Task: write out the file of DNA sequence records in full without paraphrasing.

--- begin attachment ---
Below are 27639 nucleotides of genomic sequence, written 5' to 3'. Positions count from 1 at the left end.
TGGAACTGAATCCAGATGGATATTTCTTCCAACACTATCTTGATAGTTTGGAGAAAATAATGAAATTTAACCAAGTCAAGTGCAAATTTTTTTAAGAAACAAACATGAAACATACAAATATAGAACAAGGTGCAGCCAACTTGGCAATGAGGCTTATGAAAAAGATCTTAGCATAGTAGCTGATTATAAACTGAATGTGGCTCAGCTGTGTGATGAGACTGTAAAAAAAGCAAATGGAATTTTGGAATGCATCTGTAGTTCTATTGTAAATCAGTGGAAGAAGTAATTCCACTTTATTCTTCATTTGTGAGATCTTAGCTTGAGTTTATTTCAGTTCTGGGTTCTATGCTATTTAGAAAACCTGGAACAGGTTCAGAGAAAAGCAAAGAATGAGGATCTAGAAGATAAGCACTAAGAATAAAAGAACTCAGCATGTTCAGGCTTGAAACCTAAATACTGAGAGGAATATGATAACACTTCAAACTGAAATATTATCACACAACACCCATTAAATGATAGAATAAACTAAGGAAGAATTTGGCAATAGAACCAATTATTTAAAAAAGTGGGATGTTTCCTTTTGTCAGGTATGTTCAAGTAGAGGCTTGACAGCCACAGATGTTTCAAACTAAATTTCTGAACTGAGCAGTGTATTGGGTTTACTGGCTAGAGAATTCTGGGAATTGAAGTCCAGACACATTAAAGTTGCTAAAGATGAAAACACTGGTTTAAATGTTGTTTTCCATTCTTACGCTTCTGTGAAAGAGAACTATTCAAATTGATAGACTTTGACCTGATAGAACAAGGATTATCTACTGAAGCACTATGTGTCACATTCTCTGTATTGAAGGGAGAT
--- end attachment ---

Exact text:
Below are 27639 nucleotides of genomic sequence, written 5' to 3'. Positions count from 1 at the left end.
TGGAACTGAATCCAGATGGATATTTCTTCCAACACTATCTTGATAGTTTGGAGAAAATAATGAAATTTAACCAAGTCAAGTGCAAATTTTTTTAAGAAACAAACATGAAACATACAAATATAGAACAAGGTGCAGCCAACTTGGCAATGAGGCTTATGAAAAAGATCTTAGCATAGTAGCTGATTATAAACTGAATGTGGCTCAGCTGTGTGATGAGACTGTAAAAAAAGCAAATGGAATTTTGGAATGCATCTGTAGTTCTATTGTAAATCAGTGGAAGAAGTAATTCCACTTTATTCTTCATTTGTGAGATCTTAGCTTGAGTTTATTTCAGTTCTGGGTTCTATGCTATTTAGAAAACCTGGAACAGGTTCAGAGAAAAGCAAAGAATGAGGATCTAGAAGATAAGCACTAAGAATAAAAGAACTCAGCATGTTCAGGCTTGAAACCTAAATACTGAGAGGAATATGATAACACTTCAAACTGAAATATTATCACACAACACCCATTAAATGATAGAATAAACTAAGGAAGAATTTGGCAATAGAACCAATTATTTAAAAAAGTGGGATGTTTCCTTTTGTCAGGTATGTTCAAGTAGAGGCTTGACAGCCACAGATGTTTCAAACTAAATTTCTGAACTGAGCAGTGTATTGGGTTTACTGGCTAGAGAATTCTGGGAATTGAAGTCCAGACACATTAAAGTTGCTAAAGATGAAAACACTGGTTTAAATGTTGTTTTCCATTCTTACGCTTCTGTGAAAGAGAACTATTCAAATTGATAGACTTTGACCTGATAGAACAAGGATTATCTACTGAAGCACTATGTGTCACATTCTCTGTATTGAAGGGAGAT